UK government could save £2 billion by shifting to digital services

A new report has shed light on how the UK government could save £2 billion by 2020 as a result of moving its citizens to digital services.

A new report has revealed that the UK government could save £2 billion by 2020 if it took the appropriate actions needed to shift its citizens to digital services and away from outdated technology and legacy contracts.

Independent charity the Institute for Government argued these points in its latest report titled Making a Success of Digital Government, in which it noted how the government has yet to see a significant return when it comes to the savings that could be generated by a transition to digital services. If the UK were to double down on its efforts and make it a priority to move citizens to digital services than the government could save a great deal more than it currently is.

The notion of the government switching to “online only” was brought up in 2011 by Cabinet Office minister Francis Maude. A year later in 2012, the GDS released a report claiming that £1.3 billion a year could be saved by shifting public facing government services to digital though this would occur as a result of reducing staff.

The government has begun to save by moving to digital, with the House of Commons reducing its publishing costs by £4 million and gov.uk lowering the cost of running its websites by £61 million being two key examples of what could be possible through further adoption of digital transformation.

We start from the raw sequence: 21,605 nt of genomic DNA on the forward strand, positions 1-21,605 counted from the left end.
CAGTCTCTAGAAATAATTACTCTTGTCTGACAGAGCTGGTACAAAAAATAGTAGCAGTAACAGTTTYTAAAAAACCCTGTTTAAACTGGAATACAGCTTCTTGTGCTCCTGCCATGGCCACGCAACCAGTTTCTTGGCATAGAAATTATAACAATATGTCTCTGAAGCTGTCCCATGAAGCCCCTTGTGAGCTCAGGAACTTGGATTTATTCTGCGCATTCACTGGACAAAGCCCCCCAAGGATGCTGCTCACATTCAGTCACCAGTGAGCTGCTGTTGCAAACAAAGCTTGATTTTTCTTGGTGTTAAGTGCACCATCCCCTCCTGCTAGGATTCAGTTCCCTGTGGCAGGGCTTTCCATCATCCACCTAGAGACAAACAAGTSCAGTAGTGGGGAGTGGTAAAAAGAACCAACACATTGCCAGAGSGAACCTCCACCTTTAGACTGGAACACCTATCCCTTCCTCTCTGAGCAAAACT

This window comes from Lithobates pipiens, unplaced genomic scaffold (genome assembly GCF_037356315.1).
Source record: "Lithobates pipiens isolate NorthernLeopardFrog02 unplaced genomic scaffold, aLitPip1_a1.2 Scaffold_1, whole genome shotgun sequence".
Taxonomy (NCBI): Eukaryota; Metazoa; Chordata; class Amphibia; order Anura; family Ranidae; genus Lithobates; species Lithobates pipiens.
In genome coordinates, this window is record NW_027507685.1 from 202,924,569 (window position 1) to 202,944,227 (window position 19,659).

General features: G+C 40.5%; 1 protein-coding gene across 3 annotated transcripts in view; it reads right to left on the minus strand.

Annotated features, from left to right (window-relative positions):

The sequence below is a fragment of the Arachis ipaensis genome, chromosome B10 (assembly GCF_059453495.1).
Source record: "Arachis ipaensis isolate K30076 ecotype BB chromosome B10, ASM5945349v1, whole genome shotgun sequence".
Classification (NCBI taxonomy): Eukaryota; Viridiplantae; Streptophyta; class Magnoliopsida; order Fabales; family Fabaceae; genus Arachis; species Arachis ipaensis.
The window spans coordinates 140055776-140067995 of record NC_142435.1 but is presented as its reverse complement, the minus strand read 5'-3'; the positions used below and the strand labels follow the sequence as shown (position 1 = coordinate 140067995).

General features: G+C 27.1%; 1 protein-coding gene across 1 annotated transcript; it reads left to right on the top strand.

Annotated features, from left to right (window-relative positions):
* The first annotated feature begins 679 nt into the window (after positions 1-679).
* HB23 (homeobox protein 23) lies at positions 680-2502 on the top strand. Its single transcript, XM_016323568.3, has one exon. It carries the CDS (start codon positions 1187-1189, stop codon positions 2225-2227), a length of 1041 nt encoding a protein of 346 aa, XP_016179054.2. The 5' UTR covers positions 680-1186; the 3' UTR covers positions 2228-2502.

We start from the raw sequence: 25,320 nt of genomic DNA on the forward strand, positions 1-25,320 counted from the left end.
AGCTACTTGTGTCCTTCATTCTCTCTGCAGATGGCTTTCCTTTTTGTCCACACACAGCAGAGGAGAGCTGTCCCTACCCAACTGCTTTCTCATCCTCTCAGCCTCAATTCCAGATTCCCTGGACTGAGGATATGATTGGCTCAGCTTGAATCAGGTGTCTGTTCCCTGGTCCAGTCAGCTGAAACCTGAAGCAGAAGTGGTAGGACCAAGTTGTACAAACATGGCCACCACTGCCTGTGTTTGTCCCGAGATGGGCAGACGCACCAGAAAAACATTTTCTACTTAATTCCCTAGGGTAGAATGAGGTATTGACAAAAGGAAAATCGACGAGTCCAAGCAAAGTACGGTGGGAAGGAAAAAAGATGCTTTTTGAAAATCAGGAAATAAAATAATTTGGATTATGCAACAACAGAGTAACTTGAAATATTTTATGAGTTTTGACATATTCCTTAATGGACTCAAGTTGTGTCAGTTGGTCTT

The report itself noted that we are now at a point where further action is needed to truly see the benefit of digital transformation, saying: “These are mostly small changes. They are a long way from the savings that are needed. Making larger savings will require government organisations to achieve the wider transformation outlined above.

“We have reached a tipping point. If the leadership does not emerge to drive the changes, there is a risk that digital teams will continue to be viewed as website designers, brought in only at the very end of policy design processes.”

The author of the report, Daniel Thornton, highlighted this point even further, saying: Tinkering around the edges of digital government has taken us only so far – now we need a fundamental change in the government's approach.” 

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Anthony currently resides in South Korea where he teaches and experiences Korean technological advances first hand.